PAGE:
Statewide compliance with these regulations will help limit the adverse impacts associated with erosion and sedimentation during construction and serve to protect water quality in Maryland’s streams and Chesapeake Bay. If there are any questions regarding this, or any other issue related to erosion and sediment control, please call the Sediment, Stormwater, and Dam Safety Program at 410-537-3543.
Erosion & Sediment Control Guidelines for State and Federal Projects
MDE is pleased to provide the "Maryland Erosion and Sediment Control Guidelines for State and Federal Projects" on the Department’s web site. Supplementing the Erosion And Sediment Control Regulations (COMAR 26.17.01) and the “1994 Maryland Standards And Specifications For Soil Erosion And Sediment Control”, the Guidelines provide information necessary for submittal of erosion and sediment control plans by State and federal agencies to MDE's Water Management Administration for approval. The guidelines may be downloaded here:
Erosion and Sediment Control Guidelines for State and Federal Projects
Questions about the Guidelines should be directed to the Sediment, Stormwater And Dam Safety Program at (410) 537-3543.
Manual for Erosion & Sediment Control On Forest Harvest Operations
For nearly thirty years, timber cutting in Maryland's forests has been regulated for erosion and sediment control. In 1977 the Maryland Department of Natural Resources (DNR), Water Resources Administration (the predecessor of MDE’s Water Management Administration) developed the regulatory document: Soil Erosion and Sediment Control Guidelines For Forest Harvest Operations In Maryland. It continues in use today virtually unchanged from that time.
The 2005 Maryland Erosion and Sediment Control Standards and Specifications for Forest Harvest Operations, maintains the fundamentals of the original 1977 guidelines. Appropriate revisions have been made to bring them in line with current agency names, COMAR citations, etc. In a few instances substantive issues have been addressed. A summary of changes provides more detail as to what we have done in the draft document to make it current, suitable as standards and specification, and for inclusion by reference in COMAR. Both the revised draft document and the summary of changes are available in pdf format here:
2005 Maryland Erosion and Sediment Control Standards and Specifications for Forest Harvest Operations
Maryland's NPDES Municipal Stormwater Permits
The Environmental Protection Agency’s (EPA) National Pollutant Discharge Elimination System (NPDES) stormwater regulations were published in 1990. Phase I of these regulations require large (greater than 100,00 in population) urban jurisdictions to control pollution in stormwater to the maximum extent practicable. Municipalities with less than 100,000 are permitted separately under Phase II NPDES stormwater rules.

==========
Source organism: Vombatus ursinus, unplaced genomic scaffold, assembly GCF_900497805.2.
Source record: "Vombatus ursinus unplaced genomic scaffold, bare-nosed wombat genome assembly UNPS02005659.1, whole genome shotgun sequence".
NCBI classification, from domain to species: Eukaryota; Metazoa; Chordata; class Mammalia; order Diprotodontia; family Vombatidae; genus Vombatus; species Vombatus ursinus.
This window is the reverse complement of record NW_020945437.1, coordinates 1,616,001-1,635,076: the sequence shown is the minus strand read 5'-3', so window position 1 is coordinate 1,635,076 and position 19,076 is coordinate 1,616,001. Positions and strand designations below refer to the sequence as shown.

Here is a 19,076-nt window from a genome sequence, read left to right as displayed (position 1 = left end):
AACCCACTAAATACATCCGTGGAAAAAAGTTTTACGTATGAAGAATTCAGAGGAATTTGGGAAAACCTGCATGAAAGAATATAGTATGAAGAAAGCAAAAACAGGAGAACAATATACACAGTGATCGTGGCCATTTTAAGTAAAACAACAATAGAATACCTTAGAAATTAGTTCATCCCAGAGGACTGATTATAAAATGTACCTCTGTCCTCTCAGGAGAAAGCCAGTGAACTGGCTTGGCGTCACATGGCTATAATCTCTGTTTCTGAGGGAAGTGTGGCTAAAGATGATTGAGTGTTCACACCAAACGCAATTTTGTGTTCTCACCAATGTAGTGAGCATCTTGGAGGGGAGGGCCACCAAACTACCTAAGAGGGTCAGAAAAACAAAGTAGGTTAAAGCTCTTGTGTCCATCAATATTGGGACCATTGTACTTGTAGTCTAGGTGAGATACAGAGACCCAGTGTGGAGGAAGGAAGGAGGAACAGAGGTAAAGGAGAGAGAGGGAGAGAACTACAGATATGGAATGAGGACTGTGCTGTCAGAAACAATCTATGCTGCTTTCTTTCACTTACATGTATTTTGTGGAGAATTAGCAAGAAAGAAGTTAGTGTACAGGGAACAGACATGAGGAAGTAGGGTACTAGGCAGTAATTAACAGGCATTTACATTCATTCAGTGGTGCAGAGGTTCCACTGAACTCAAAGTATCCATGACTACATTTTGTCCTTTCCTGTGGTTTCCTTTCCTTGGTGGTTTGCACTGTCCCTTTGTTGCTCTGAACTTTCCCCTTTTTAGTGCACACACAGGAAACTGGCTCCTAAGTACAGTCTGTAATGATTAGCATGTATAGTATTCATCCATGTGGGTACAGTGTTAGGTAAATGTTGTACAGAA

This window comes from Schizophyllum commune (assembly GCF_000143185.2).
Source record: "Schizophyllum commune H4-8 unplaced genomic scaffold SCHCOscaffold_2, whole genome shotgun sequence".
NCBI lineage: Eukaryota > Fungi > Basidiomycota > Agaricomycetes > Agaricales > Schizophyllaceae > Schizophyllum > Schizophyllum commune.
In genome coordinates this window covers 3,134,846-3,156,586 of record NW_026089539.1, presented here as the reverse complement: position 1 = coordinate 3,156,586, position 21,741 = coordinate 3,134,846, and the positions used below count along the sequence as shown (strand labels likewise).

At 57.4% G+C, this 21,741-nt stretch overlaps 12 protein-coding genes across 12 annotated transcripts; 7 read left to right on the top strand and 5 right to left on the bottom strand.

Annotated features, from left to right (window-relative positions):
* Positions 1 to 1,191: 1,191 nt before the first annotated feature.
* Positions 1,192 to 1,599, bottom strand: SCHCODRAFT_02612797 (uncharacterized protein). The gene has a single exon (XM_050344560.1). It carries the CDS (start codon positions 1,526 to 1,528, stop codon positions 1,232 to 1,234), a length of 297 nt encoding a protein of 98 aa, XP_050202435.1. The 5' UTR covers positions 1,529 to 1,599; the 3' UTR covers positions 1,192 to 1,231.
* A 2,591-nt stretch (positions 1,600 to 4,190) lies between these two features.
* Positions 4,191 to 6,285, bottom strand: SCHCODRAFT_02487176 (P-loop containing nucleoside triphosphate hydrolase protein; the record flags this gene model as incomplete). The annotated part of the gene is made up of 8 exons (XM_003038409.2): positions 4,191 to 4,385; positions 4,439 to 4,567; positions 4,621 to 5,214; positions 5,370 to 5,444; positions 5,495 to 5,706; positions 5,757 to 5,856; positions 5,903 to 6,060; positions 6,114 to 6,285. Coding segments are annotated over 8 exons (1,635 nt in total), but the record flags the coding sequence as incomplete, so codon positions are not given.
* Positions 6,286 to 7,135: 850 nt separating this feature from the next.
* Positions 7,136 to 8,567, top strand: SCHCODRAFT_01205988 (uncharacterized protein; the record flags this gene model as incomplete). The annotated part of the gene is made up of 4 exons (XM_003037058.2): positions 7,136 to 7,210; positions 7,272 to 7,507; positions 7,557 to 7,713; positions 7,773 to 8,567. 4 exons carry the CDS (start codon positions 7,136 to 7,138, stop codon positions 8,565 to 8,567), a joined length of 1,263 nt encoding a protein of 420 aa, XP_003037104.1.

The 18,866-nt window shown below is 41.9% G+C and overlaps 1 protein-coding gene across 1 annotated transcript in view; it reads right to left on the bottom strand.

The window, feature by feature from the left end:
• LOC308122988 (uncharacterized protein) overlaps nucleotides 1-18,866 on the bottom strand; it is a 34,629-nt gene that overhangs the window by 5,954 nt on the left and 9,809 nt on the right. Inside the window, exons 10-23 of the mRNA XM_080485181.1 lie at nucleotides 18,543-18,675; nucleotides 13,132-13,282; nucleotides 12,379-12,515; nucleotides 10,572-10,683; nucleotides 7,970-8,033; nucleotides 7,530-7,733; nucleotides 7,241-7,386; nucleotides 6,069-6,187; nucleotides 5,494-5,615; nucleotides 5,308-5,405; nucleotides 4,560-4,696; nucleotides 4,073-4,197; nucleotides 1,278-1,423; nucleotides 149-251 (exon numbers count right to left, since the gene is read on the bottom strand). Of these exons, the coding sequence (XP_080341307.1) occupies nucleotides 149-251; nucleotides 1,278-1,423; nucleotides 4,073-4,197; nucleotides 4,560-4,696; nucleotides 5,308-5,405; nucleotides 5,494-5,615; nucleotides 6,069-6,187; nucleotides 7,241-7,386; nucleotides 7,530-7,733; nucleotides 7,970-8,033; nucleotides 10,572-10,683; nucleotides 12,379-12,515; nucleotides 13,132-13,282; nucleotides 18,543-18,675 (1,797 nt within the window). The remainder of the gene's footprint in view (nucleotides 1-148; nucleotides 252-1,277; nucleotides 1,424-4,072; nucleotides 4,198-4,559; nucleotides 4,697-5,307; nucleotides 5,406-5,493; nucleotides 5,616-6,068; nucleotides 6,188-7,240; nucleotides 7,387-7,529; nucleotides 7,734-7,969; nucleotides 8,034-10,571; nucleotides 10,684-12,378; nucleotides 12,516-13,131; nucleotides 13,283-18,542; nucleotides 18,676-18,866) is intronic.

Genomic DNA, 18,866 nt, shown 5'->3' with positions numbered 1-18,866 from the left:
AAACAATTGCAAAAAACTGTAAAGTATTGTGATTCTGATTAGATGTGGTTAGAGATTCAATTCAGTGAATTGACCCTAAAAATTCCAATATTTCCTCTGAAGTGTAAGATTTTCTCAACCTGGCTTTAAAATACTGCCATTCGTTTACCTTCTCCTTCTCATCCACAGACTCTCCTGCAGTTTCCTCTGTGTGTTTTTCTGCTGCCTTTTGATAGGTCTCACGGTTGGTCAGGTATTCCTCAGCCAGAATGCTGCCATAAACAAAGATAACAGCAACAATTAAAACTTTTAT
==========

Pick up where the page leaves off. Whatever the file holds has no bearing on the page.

Click here for more information on Maryland's NPDES Municipal Stormwater Permits.
Guidance for Maryland's NPDES Stormwater Permits
NPDES municipal separate storm sewer system permits in Maryland require the restoration of a certain percent of a jurisdiction's impervious surface area (e.g., 20%) that has little or no stormwater management. How to calculate impervious surface requirements and treatment credits has generated numerous questions. This document standardizes procedures for reporting of traditional, new, and alternative best management practices (BMPs) and the impervious area each controls. The draft guidance may be found here:
"Accounting for Stormwater Wasteload Allocations and Impervious Acres Treated"
Car Washing Fundraisers
Car washes are a popular means of raising money for worthwhile causes (e.g., scout troops, sports teams, school clubs, charities). However, the runoff from washing cars, if not properly managed, can adversely impact local waterways. When conducting car wash fundraisers, follow these guidelines to prevent washwater from flowing untreated to Chesapeake Bay and its tributaries. More information is found on the fact sheet:
Facts About Car Washing Fundraisers
Chemical Deicers and Chesapeake Bay
Winter weather such as snow and ice may make travel conditions treacherous. Ensuring mobility and safety during icy weather is a priority for local governments, businesses, and homeowners. As snow piles up, the first response should be to shovel sidewalks and plow streets to keep them clear and prevent ice from forming. When ice does become a problem, salt (sodium chloride) is the most commonly used deicer. While it is a popular choice for melting snow and ice, salt can have an adverse effect on the environment. More recently, many other deicing products have been tested and used. More information on the effects of salt on the environment and alternative chemical deicers is available on the fact sheet:
Facts About Chemical Deicers
Please direct comments or questions concerning Maryland's stormwater management program to the Sediment, Stormwater And Dam Safety Program at (410) 537-3543 or email at Brian.Clevenger@maryland.gov